Startups pride themselves on innovation and driving industry standards higher by thinking outside the box. This wouldn’t be possible without the creative thinkers that make up the startup workforce. These companies also have an opportunity to subvert traditional workplace cultures and redesign how employees engage with their jobs.
But as your successful startup scales, there is the danger that the company culture will get diluted, impacting your product and company as a whole. How do you continue to maintain your culture while simultaneously growing beyond the initial group that invented it?
Understanding what creates culture is an important first step. Culture is a collective set of behaviors practiced by the people in your company. Therefore, inviting the people involved in your startup to understand and take part in implementing company culture is integral to its success.
Here are five tips for keeping your culture that drives growth as your startup scales.
1. Track Your Current Culture
You can only monitor data you’re actively tracking, so putting in place a system for evaluating company culture is important. Culture may seem ineffable and hard to quantify, but brushing it aside as an immeasurable quality can mean that defining it also slips through your fingers. Find a way to visually or verbally lay out your current company culture. By incorporating feedback from current employees, you can begin to construct a map of where you are. Only by understanding the current location can you begin to visualize where you are headed and what is the optimal way to get there.
2. Put Culture into Practice
Putting culture into practice takes many forms. Maybe that looks like setting aside time on the agenda at team meetings to hear from everyone at the table. Maybe it involves inviting new employees to not only read through shared norms but add their own. Maybe it is a story you tell during the on-boarding process.
However you choose to enact your core values, be sure that the method is put into practice consistently. Building methods to enact your values into the integral structure of your organization ensures the longevity of what you stand for. It is essential to make sure you are acting on your values rather than merely stating them.
3. Empower Your Employees
According to PGI, 88 percent of workforce employees prefer collaboration over competition with other team members. Creating a company culture that fosters collaboration can increase innovation, productivity, and overall morale. Fostering a judgement-free workplace where employees feel empowered to come forward with their ideas means that your company is more resilient and effective.
Collaboration software such as Ideadrop can help engage employees on a horizontal plane, fostering partnerships amongst members of different teams and loosening the intimidation of presenting new ideas to a superior. Considering how you can involve more of your employees in the conversation is putting into practice a culture that encourages people to work together for the success of the company as a whole.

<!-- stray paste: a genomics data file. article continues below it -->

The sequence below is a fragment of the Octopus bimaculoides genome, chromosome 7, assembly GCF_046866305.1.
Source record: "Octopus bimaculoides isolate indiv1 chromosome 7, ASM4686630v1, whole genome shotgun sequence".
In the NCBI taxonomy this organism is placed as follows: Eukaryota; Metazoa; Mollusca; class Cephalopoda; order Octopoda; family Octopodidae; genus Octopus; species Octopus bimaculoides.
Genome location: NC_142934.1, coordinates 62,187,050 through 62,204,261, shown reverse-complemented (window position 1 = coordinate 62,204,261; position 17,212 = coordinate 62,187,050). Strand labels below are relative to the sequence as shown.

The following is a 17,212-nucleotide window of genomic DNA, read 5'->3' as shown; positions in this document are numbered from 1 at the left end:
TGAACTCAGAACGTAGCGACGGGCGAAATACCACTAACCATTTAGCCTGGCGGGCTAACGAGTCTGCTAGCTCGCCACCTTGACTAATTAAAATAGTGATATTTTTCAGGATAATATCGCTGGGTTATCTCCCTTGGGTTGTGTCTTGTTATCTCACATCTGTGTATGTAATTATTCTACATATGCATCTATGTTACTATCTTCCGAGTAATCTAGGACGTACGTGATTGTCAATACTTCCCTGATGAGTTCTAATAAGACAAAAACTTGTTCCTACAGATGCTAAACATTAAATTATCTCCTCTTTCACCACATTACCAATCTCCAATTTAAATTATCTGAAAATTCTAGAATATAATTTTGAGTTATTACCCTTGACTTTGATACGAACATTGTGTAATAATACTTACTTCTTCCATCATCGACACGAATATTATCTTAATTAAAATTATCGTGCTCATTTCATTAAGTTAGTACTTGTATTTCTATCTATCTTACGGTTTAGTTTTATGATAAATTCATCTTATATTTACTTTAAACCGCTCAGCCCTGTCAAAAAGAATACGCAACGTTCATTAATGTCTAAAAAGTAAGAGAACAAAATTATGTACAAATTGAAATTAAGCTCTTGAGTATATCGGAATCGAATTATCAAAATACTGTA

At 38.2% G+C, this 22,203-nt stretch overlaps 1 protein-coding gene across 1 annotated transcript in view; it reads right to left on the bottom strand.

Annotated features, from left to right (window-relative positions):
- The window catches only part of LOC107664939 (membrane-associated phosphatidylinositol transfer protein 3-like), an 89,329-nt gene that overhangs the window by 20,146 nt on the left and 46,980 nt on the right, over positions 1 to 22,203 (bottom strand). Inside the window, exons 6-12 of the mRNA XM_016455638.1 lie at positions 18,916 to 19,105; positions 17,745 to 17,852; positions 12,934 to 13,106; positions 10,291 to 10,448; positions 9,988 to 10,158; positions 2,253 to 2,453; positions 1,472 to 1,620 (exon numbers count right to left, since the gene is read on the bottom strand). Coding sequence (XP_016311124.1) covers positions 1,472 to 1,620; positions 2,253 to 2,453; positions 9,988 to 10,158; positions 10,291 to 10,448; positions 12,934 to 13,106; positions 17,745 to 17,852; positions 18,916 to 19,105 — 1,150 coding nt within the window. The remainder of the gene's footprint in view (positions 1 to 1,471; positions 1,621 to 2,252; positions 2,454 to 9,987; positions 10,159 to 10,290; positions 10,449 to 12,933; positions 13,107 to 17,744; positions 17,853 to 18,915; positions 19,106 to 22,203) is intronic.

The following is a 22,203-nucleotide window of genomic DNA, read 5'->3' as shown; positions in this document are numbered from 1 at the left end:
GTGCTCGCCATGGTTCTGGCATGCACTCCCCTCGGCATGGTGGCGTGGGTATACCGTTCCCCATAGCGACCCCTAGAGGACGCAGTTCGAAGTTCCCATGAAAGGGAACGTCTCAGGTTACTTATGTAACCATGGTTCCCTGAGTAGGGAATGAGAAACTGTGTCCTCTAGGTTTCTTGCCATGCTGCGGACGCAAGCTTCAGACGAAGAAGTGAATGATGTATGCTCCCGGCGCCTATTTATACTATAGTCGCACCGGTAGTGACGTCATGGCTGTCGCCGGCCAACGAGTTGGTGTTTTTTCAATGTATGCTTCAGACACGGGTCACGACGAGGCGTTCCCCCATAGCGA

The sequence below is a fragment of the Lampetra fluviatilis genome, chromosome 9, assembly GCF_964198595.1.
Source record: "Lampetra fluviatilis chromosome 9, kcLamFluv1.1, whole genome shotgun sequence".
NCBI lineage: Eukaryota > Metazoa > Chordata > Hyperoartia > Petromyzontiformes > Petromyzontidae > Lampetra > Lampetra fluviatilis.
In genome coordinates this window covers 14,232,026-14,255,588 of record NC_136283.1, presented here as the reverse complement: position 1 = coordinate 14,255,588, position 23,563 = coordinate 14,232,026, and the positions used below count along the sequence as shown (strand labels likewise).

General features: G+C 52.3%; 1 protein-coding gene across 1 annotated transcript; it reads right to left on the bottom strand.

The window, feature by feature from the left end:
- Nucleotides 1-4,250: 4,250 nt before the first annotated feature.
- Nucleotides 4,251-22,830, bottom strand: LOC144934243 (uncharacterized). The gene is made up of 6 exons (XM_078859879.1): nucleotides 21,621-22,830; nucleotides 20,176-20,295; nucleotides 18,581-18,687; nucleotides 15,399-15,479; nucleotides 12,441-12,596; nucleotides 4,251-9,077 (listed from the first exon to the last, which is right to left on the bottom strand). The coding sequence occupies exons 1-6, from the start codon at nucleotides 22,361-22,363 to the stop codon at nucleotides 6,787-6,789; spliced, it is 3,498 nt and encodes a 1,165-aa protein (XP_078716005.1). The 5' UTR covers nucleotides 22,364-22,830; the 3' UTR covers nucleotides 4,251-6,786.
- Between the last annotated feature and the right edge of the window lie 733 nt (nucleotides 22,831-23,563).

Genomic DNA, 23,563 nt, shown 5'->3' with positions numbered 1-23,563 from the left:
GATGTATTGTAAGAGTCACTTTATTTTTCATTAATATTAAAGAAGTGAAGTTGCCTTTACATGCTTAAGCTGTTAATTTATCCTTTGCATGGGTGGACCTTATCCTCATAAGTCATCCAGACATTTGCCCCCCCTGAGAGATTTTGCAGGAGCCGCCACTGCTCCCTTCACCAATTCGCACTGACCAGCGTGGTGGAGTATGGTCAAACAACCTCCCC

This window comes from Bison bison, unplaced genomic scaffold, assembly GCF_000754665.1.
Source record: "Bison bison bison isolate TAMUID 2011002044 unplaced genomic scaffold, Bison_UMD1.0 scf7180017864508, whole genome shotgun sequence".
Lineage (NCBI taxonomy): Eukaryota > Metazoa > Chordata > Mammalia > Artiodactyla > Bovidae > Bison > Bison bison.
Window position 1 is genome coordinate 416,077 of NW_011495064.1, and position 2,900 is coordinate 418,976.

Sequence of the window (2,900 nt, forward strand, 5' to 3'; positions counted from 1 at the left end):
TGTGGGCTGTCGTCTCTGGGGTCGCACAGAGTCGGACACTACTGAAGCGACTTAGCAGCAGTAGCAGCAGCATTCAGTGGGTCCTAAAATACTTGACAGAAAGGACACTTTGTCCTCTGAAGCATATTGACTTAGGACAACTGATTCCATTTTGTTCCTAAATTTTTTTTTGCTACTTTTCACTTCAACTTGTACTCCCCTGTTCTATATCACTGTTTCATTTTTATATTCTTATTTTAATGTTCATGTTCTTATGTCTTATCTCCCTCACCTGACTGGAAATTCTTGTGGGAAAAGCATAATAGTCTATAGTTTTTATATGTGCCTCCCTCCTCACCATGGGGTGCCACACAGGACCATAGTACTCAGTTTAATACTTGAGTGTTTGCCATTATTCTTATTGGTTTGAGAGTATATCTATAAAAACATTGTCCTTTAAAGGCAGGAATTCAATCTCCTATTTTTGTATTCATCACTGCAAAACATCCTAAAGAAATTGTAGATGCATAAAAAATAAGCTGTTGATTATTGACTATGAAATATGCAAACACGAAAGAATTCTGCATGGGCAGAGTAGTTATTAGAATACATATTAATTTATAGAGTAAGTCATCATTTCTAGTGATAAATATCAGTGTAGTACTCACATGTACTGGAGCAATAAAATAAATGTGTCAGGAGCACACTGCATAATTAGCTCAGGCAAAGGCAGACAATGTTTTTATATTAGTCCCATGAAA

4. Hire Employees Who Share Your Core Values
By valuing ingenuity and drive over experience and accolades, startups have often attracted a diverse workforce that strengthens their agility as organizations.
In hiring new employees to support your growth, think about how these individuals may align with your mission. But more importantly, how can these individuals take ownership over your company’s shared values? Approach hiring with an open mind. Rather than applying the script of your company culture as a litmus test, examine how new hires can breath new life into your company’s goals.
While it’s important to have clearly articulated values, it is equally important to allow those values to grow and evolve. Employees are much more likely to apply themselves fully in a work environment where they feel a sense of ownership over the company culture and direction.
5. Avoid Siloing
Building a company culture doesn’t happen in a vacuum.
We are all influenced by where we come from and the world that we interact with on a daily basis, within and outside of work. Understanding the broader cultural context that your company is operating in can go a long way towards making work a welcoming space for your employees.
Consider the context of each location where your offices are situated and how you can engage with the local community. Adjusting company practices and being cognizant of language to remain in tune with the broader cultural context can only lead to happier employees and increase brand loyalty.
We also live in a world where culture is not a clean slate; each individual interaction is informed by power structures related to race and gender. Reflect an understanding of this in your employee policies, and make sure you have transparent channels for employees to voice concerns related to these topics in a meaningful way.
One of the most important things to remember is that you want a company culture that drives growth and innovation. Nothing is etched in stone, including the culture itself. While developing and articulating a shared set of values and putting those into consistent practice is vital, view culture as an evolving entity with various stakeholders, much as you do any of your products.